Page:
Blog Post

5 Alternatives to Keeping a Fax Machine

This week, I landed a big client. Emails flew back and forth and, finally, they sent me the final version of our contract. I digitally signed the PDF and emailed it back. No good — the contracts department for this particular company required that I send a fax in order to be able to verify the signature. I actually do have a fax machine (combined with a scanner and a printer) sitting on my desk, but I no longer keep a landline to hook it up to. This is the first time in months that I’ve even had a request for a fax.

Luckily, though, there are plenty of online options for sending faxes, so getting the contract to my client through their preferred method of communication wasn’t impossible. It was still time-consuming — I had to print off, sign and scan back in the contract to meet their standards — but I got it done. Here are a few of the more useful virtual fax options available.

  1. GreenFax: With a send-only service, GreenFax can be an especially cheap option for faxing. While it has a variety of other plans, the send-only option is a pay-as-you-go service, charging 7 cents for the first page of any fax and 5 cents for additional pages. The site also offers international faxing, which can come in handy.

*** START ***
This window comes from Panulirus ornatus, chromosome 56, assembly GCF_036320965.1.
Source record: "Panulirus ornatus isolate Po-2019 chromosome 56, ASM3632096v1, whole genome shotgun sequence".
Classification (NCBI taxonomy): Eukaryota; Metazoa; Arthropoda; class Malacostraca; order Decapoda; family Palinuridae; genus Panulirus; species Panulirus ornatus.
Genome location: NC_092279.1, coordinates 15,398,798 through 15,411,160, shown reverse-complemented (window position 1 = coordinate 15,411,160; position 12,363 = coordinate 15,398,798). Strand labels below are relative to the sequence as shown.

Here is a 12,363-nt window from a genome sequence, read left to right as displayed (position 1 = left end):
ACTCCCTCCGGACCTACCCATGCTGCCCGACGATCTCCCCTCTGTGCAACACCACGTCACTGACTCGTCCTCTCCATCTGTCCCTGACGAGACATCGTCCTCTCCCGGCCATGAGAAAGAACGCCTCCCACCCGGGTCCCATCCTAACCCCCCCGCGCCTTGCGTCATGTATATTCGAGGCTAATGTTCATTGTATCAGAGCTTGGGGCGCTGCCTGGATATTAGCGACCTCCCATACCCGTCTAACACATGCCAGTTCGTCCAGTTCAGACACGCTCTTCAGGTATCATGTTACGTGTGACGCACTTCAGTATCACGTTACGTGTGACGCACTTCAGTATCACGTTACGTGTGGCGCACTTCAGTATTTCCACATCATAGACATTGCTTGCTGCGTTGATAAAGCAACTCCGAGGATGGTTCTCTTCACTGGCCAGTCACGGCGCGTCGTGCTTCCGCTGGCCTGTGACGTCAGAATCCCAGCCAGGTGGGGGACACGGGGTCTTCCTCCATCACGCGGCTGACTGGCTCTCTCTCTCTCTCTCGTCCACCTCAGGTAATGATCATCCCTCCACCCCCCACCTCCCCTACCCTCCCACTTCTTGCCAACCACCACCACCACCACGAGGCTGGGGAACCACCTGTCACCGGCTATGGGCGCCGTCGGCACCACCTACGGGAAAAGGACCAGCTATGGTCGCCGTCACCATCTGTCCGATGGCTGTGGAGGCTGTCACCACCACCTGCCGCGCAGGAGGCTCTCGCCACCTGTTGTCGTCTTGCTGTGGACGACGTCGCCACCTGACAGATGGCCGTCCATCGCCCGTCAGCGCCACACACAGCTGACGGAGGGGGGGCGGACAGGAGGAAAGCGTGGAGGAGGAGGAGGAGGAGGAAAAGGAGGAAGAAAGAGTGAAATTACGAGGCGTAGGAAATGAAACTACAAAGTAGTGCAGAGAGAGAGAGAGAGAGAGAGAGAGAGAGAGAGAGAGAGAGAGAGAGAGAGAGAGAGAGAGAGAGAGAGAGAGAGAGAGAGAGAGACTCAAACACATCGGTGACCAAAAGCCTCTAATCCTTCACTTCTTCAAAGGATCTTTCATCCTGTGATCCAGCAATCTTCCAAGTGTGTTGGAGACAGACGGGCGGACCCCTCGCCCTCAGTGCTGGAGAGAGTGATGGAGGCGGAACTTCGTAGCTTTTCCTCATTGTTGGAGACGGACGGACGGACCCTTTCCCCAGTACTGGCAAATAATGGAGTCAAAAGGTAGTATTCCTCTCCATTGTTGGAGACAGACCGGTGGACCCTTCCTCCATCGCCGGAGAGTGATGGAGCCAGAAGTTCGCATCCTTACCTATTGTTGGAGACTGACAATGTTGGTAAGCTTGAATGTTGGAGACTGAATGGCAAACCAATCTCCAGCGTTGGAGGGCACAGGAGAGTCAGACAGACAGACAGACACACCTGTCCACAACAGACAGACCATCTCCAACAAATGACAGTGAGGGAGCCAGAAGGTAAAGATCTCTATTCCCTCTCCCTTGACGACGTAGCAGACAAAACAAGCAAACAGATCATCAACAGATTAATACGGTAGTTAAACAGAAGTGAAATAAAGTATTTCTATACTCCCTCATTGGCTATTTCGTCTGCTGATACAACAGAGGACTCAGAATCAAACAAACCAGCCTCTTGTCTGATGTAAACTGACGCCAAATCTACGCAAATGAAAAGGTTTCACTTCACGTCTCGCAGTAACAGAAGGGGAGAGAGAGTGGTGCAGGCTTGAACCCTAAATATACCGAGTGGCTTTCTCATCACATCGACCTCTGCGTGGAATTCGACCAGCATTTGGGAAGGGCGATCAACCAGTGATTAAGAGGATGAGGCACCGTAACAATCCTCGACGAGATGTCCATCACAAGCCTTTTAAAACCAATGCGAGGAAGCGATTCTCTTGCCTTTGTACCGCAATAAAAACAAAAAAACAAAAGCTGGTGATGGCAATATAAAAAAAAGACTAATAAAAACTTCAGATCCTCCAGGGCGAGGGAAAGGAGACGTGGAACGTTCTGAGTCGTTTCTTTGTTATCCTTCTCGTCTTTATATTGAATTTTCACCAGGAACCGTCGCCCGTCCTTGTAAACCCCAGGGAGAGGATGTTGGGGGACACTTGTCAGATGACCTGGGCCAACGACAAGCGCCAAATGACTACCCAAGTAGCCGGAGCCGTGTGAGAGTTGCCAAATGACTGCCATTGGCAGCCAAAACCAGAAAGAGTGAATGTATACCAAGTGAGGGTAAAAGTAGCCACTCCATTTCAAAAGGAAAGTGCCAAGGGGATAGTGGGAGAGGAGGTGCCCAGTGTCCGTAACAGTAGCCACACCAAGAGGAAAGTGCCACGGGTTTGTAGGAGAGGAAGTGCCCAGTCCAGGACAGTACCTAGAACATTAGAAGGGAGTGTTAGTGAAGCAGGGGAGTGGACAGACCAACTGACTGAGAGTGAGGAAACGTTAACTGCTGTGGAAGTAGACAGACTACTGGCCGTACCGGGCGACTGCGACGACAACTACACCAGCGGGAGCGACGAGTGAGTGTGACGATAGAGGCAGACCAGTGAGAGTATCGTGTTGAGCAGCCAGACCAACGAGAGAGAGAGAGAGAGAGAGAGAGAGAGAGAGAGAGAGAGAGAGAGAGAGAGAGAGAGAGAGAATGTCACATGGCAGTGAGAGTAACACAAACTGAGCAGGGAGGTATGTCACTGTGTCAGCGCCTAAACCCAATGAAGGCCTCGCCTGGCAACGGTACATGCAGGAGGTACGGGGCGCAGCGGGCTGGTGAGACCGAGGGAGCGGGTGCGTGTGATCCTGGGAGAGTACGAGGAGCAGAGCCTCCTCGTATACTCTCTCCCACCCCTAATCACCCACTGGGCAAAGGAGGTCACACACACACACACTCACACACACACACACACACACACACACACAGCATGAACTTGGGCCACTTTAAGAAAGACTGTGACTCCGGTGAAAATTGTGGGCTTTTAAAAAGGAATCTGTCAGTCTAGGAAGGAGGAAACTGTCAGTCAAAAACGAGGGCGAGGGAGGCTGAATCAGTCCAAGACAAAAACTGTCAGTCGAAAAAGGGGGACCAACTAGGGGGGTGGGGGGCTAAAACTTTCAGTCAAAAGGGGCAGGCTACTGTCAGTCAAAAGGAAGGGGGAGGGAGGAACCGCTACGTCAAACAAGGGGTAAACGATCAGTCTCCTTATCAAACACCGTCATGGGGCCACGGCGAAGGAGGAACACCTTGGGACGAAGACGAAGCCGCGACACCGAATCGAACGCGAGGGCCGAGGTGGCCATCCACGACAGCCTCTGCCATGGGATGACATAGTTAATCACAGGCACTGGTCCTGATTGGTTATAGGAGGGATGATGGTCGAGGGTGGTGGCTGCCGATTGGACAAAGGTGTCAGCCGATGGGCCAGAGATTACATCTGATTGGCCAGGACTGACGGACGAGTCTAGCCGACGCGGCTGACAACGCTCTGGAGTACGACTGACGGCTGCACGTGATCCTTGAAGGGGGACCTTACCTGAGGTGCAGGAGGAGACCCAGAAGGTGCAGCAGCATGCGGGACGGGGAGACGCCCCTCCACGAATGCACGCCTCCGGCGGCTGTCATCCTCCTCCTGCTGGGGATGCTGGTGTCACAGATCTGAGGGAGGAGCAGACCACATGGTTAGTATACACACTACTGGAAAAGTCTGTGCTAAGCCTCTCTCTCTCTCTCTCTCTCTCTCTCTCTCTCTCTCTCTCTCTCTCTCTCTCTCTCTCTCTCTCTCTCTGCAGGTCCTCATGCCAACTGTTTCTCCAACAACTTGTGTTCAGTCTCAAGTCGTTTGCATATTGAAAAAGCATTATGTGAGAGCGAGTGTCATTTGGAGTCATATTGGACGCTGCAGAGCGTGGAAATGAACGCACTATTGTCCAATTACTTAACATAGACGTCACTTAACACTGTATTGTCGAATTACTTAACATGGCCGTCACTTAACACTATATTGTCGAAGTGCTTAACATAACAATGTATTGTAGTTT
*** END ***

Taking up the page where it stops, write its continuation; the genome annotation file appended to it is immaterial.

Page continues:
2. While it’s far more than just a simple faxing service, offers the ability to both fax in and out documents you have in your account. The ability to receive faxes is available on both premium and free accounts, while sending is only available for premium accounts. If you only need to receive faxes, is a good option, because you can do so for free.
  3. MyFax: If you need to have a standing fax number and you send or receive a fair number of faxes each month, MyFax offers a good deal. For $10 a month, you get a fax number and the ability to send 100 pages and receive 200 pages. You can even send and receive faxes in your email.